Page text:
While it has become commonplace for banks and thrifts to gather detailed information about their customers, most financial institutions do not use these data very well, according to a study by Mentis Corp.
The Durham, N.C., market research firm said it surveyed nearly 300 U.S. and Canadian banks and thrifts by telephone last fall. It found that 35% of these financial institutions were not identifying customers who could be enticed to use other, more profitable products and services offered by the companies.
Only 14% of the banks and thrifts described their use of customer data as effective.
The results are not surprising, said Mentis research manager Mary C. Knox.
"Bank information systems are structured to track transactions but not to understand entire customer relationships," said Ms. Knox, who wrote the 112-page report. "You need to understand which channels customers use (and) how frequently they use them. These things are not easy to capture."
Banks and thrifts are trying to increase the amount of knowledge they have about their customers. As nonbank firms continue to steal away their business, these institutions are attempting to perfect methods for enticing customers to use more and different bank products and services.
According to the survey, 58% of the banks and thrifts with more than $1 billion of deposits assess the profitability of individual retail customers using methods ranging from complex computer models to less sophisticated data mining.
"For banks to remain competitive, they are realizing that they just have to do this," Ms. Knox said. "It is central to the business."
But once they gather this information, she noted, banks and thrifts are generally ineffective at putting it to work. A major culprit, Ms. Knox said, is the fact that sales staff members are inadequately trained.
"Traditionally, bank staffs have been transaction processors and order takers," Ms. Knox said. "A new skill set is necessary."
The survey also found that few institutions felt able to determine customer profitability accurately. Overall, 23% of banks and thrifts said their assessments were inaccurate; 14% described them as accurate; and 63% did not feel strongly either way.
The accuracy of profitability assessments is harmed when banks and thrifts rely on industry cost averages rather than their actual costs, the survey said.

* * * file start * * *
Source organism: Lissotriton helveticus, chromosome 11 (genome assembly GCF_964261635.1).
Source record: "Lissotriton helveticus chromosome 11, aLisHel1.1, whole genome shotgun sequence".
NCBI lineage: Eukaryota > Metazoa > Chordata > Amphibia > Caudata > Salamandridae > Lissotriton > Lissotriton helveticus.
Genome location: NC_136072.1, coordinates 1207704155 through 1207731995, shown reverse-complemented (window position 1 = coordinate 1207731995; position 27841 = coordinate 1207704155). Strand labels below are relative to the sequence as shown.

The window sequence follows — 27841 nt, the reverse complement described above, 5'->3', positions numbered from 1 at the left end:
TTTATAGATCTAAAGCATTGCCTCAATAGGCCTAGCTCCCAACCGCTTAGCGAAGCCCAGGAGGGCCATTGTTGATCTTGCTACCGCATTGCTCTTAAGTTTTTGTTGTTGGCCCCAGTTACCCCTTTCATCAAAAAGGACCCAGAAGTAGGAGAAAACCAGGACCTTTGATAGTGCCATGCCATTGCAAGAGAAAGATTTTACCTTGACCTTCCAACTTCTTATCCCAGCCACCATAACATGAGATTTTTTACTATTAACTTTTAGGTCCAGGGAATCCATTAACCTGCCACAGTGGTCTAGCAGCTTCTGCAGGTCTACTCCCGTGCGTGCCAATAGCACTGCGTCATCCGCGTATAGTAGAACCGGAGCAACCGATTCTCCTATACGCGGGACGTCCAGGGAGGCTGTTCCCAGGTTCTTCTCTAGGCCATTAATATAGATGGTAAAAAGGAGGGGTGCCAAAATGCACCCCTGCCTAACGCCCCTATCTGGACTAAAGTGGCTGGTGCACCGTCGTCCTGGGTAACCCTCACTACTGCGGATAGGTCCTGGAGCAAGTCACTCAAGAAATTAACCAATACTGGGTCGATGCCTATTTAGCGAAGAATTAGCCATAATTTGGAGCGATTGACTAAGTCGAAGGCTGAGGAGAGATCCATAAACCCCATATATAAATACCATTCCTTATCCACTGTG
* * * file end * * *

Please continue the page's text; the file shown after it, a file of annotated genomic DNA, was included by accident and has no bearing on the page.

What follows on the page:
The study also found that while most banks and thrifts break down customer groups only by demographics, product use, and credit history, a significant proportion of financial institutions-30%-said they plan to begin using profitability to segment customers by yearend.
In addition, because profitability changes over time, more banks and thrifts are looking into grouping customers by estimated lifetime profitability. While 24% of the institutions said they use this criterion, 48% said they plan to do so by yearend.
James McCormick, president of First Manhattan Consulting Group, said most institutions are in the very early stages of developing reliable methods to determine customer profitability. Of those that have adopted workable systems, he added, many have not mastered the art of using the data to boost earnings.
"Customer profitability is only a means to an end, and without a significant investment in creative analysis and change management, the tremendous potential of better customer information will lie fallow," Mr. McCormick said.
However, he added, several banking companies have managed to harness the data successfully.
"There are at least 10 banks that are already enjoying significant bottom-line benefits from utilizing customer profitability information," he said. However, Mr. McCormick would not name the banks he thought were best at using these data.
Charles B. Wendel, president of Financial Institutions Consulting, said Wells Fargo & Co., San Francisco, and Norwest Corp., Minneapolis, are two companies effectively using customer profitability data.